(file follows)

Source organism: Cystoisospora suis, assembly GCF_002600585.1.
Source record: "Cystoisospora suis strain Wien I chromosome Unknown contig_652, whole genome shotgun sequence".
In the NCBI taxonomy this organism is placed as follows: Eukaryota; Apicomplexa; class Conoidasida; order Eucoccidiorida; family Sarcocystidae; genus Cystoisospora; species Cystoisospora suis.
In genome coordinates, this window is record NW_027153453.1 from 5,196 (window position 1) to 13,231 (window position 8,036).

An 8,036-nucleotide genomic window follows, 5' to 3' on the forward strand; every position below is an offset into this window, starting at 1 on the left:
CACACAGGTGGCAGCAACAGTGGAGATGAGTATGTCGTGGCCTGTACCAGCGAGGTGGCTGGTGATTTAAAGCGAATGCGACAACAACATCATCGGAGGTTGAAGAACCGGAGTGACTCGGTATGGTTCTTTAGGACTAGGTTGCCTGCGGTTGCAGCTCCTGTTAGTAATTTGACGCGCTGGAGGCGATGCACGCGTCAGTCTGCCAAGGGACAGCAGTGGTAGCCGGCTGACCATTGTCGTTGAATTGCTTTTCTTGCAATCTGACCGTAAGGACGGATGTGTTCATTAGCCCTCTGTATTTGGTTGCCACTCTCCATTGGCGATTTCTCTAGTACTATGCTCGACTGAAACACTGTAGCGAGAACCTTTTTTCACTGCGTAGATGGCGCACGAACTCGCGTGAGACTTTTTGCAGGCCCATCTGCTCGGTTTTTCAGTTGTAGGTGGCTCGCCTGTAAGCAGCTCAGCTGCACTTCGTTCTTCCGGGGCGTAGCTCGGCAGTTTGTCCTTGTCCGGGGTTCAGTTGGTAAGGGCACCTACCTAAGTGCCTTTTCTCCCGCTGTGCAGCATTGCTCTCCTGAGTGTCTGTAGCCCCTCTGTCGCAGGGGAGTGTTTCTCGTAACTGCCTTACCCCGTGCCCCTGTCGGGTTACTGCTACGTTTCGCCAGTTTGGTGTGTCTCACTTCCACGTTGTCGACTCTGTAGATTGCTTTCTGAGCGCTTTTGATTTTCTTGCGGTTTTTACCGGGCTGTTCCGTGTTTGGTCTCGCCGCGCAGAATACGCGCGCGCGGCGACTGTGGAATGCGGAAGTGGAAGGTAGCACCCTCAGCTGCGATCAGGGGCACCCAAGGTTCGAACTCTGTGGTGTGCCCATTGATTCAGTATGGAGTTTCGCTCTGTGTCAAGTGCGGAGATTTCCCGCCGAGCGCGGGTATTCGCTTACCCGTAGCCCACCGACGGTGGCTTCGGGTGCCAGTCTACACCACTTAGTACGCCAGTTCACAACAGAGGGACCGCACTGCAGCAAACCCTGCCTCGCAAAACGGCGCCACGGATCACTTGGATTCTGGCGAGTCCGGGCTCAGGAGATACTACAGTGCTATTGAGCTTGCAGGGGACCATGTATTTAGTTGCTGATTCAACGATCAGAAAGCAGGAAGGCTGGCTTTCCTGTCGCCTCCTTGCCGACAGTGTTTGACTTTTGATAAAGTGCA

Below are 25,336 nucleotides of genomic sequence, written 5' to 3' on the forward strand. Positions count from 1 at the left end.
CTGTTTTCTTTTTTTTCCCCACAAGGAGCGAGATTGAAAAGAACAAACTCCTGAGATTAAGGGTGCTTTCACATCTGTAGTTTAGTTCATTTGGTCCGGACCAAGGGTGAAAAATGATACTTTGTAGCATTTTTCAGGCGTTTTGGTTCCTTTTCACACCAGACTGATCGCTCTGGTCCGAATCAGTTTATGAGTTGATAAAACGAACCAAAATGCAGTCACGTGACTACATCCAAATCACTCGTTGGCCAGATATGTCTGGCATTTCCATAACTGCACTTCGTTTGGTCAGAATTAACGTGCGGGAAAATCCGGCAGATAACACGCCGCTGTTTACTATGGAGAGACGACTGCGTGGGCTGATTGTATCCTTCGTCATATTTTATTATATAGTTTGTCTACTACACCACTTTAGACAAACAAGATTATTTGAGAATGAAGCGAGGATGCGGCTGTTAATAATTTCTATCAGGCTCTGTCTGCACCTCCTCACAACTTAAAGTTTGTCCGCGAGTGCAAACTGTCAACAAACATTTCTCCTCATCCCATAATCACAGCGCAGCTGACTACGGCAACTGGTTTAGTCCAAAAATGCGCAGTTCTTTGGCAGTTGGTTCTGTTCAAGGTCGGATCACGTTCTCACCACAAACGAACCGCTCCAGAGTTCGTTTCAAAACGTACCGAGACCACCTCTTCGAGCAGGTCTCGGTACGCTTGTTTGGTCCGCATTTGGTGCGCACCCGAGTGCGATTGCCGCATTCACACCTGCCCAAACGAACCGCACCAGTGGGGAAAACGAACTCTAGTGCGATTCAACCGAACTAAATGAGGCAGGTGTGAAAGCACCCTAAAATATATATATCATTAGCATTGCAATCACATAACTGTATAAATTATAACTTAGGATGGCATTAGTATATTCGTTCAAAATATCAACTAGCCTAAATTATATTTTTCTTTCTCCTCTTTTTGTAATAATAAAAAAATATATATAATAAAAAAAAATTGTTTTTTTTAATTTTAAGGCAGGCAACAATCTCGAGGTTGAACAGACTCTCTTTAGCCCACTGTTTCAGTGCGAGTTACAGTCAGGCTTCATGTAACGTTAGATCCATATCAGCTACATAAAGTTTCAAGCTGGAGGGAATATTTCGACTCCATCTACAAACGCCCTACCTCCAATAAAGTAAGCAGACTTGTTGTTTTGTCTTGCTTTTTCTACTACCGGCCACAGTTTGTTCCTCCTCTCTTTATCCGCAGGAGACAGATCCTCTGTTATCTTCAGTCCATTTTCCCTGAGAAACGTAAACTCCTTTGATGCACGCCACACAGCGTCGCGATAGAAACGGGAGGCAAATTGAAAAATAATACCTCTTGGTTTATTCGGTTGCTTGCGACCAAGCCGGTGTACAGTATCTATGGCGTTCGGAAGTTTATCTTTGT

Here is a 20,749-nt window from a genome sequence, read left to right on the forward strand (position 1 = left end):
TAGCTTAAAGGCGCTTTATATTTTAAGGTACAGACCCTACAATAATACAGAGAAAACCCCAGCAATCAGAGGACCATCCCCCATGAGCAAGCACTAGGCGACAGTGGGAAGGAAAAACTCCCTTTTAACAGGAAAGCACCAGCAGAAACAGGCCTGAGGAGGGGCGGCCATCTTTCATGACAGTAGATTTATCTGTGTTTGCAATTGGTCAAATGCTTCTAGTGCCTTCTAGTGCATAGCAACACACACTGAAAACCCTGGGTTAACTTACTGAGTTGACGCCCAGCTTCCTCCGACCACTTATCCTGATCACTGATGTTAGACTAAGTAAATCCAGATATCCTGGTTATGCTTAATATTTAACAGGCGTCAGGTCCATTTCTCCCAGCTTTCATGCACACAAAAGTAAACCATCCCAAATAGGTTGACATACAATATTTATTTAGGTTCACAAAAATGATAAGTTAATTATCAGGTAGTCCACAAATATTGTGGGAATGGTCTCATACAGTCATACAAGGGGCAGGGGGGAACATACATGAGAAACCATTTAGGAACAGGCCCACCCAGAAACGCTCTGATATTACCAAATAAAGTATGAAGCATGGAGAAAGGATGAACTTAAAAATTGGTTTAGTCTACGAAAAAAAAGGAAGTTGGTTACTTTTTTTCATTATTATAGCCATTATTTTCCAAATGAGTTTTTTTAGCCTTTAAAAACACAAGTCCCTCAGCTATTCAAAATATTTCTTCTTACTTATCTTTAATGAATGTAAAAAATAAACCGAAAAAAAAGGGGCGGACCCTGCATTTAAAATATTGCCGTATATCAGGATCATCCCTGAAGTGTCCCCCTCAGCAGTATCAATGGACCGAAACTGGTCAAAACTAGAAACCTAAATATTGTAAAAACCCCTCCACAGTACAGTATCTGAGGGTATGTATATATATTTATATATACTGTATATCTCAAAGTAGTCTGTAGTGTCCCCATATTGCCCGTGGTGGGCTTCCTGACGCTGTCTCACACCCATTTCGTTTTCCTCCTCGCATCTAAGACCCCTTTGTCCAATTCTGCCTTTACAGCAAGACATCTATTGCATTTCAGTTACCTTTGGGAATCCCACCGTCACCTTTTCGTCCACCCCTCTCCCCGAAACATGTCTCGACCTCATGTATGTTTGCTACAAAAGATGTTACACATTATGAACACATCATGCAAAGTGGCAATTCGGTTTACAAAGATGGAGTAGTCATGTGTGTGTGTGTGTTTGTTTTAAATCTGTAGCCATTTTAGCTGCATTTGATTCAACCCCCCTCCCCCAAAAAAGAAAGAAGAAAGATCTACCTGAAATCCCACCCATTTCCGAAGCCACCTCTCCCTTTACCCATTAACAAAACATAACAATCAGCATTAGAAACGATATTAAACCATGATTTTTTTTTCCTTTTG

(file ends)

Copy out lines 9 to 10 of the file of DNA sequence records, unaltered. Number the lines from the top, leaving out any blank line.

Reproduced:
Here is a 20,749-nt window from a genome sequence, read left to right on the forward strand (position 1 = left end):
TAGCTTAAAGGCGCTTTATATTTTAAGGTACAGACCCTACAATAATACAGAGAAAACCCCAGCAATCAGAGGACCATCCCCCATGAGCAAGCACTAGGCGACAGTGGGAAGGAAAAACTCCCTTTTAACAGGAAAGCACCAGCAGAAACAGGCCTGAGGAGGGGCGGCCATCTTTCATGACAGTAGATTTATCTGTGTTTGCAATTGGTCAAATGCTTCTAGTGCCTTCTAGTGCATAGCAACACACACTGAAAACCCTGGGTTAACTTACTGAGTTGACGCCCAGCTTCCTCCGACCACTTATCCTGATCACTGATGTTAGACTAAGTAAATCCAGATATCCTGGTTATGCTTAATATTTAACAGGCGTCAGGTCCATTTCTCCCAGCTTTCATGCACACAAAAGTAAACCATCCCAAATAGGTTGACATACAATATTTATTTAGGTTCACAAAAATGATAAGTTAATTATCAGGTAGTCCACAAATATTGTGGGAATGGTCTCATACAGTCATACAAGGGGCAGGGGGGAACATACATGAGAAACCATTTAGGAACAGGCCCACCCAGAAACGCTCTGATATTACCAAATAAAGTATGAAGCATGGAGAAAGGATGAACTTAAAAATTGGTTTAGTCTACGAAAAAAAAGGAAGTTGGTTACTTTTTTTCATTATTATAGCCATTATTTTCCAAATGAGTTTTTTTAGCCTTTAAAAACACAAGTCCCTCAGCTATTCAAAATATTTCTTCTTACTTATCTTTAATGAATGTAAAAAATAAACCGAAAAAAAAGGGGCGGACCCTGCATTTAAAATATTGCCGTATATCAGGATCATCCCTGAAGTGTCCCCCTCAGCAGTATCAATGGACCGAAACTGGTCAAAACTAGAAACCTAAATATTGTAAAAACCCCTCCACAGTACAGTATCTGAGGGTATGTATATATATTTATATATACTGTATATCTCAAAGTAGTCTGTAGTGTCCCCATATTGCCCGTGGTGGGCTTCCTGACGCTGTCTCACACCCATTTCGTTTTCCTCCTCGCATCTAAGACCCCTTTGTCCAATTCTGCCTTTACAGCAAGACATCTATTGCATTTCAGTTACCTTTGGGAATCCCACCGTCACCTTTTCGTCCACCCCTCTCCCCGAAACATGTCTCGACCTCATGTATGTTTGCTACAAAAGATGTTACACATTATGAACACATCATGCAAAGTGGCAATTCGGTTTACAAAGATGGAGTAGTCATGTGTGTGTGTGTGTTTGTTTTAAATCTGTAGCCATTTTAGCTGCATTTGATTCAACCCCCCTCCCCCAAAAAAGAAAGAAGAAAGATCTACCTGAAATCCCACCCATTTCCGAAGCCACCTCTCCCTTTACCCATTAACAAAACATAACAATCAGCATTAGAAACGATATTAAACCATGATTTTTTTTTCCTTTTG